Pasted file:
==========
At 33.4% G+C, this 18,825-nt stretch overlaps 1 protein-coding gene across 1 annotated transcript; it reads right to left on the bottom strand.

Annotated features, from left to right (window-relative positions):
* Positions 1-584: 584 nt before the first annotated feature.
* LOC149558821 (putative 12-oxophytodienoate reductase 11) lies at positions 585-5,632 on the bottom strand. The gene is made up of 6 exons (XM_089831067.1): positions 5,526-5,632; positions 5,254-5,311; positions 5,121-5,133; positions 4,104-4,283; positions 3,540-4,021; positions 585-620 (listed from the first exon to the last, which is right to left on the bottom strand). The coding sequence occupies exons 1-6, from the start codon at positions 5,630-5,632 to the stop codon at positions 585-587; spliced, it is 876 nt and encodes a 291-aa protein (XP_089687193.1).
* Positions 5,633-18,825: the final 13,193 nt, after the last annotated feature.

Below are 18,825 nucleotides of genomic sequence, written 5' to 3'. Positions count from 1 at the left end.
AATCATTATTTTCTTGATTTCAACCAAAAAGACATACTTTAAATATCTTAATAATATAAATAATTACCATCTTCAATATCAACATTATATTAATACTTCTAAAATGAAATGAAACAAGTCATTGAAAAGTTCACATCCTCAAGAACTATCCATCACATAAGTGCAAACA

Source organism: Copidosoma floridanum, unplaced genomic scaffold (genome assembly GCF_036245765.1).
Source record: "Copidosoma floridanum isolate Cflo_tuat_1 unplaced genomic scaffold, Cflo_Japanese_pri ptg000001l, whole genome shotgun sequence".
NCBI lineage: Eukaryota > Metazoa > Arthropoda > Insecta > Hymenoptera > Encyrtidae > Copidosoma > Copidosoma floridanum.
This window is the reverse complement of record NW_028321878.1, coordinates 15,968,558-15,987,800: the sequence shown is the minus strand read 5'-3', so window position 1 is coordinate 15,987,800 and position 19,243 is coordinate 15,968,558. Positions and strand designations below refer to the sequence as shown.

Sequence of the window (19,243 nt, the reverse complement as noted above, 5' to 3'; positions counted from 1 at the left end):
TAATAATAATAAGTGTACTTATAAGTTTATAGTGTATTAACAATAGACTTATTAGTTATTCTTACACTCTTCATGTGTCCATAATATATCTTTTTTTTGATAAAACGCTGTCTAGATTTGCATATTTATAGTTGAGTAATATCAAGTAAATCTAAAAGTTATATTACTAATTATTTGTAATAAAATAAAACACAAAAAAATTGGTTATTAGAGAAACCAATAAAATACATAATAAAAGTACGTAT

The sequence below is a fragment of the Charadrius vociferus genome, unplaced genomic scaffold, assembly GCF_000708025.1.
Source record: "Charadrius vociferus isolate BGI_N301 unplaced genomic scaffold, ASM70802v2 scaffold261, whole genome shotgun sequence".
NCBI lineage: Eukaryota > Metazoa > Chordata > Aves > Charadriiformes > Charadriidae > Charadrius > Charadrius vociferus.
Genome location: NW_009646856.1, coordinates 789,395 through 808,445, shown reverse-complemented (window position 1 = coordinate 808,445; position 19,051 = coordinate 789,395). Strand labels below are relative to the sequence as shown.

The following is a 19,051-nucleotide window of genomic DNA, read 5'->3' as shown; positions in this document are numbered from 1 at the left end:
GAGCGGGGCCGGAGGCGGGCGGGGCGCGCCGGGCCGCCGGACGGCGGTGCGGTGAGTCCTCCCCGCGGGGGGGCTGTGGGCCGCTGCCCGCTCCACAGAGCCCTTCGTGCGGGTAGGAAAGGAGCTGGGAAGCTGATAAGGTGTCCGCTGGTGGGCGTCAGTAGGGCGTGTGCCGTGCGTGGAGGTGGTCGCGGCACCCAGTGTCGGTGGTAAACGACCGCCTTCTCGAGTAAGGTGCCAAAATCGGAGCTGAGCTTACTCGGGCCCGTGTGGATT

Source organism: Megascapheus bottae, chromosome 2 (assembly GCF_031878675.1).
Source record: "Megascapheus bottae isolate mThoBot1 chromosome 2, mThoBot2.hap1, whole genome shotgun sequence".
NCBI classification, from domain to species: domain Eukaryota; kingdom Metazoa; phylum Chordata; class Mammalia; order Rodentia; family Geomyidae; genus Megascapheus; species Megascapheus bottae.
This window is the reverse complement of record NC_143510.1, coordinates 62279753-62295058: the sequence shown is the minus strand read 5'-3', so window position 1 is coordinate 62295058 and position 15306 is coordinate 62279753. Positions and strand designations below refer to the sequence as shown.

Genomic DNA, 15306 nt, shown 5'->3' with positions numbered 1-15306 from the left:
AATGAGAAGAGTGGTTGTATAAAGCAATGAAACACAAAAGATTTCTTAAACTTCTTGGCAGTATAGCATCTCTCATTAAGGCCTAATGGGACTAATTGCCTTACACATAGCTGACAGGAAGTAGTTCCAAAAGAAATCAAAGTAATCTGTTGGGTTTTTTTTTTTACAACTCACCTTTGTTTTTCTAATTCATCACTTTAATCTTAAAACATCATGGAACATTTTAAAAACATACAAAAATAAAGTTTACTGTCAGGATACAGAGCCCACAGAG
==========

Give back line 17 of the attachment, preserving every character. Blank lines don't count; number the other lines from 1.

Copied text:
Genome location: NW_009646856.1, coordinates 789,395 through 808,445, shown reverse-complemented (window position 1 = coordinate 808,445; position 19,051 = coordinate 789,395). Strand labels below are relative to the sequence as shown.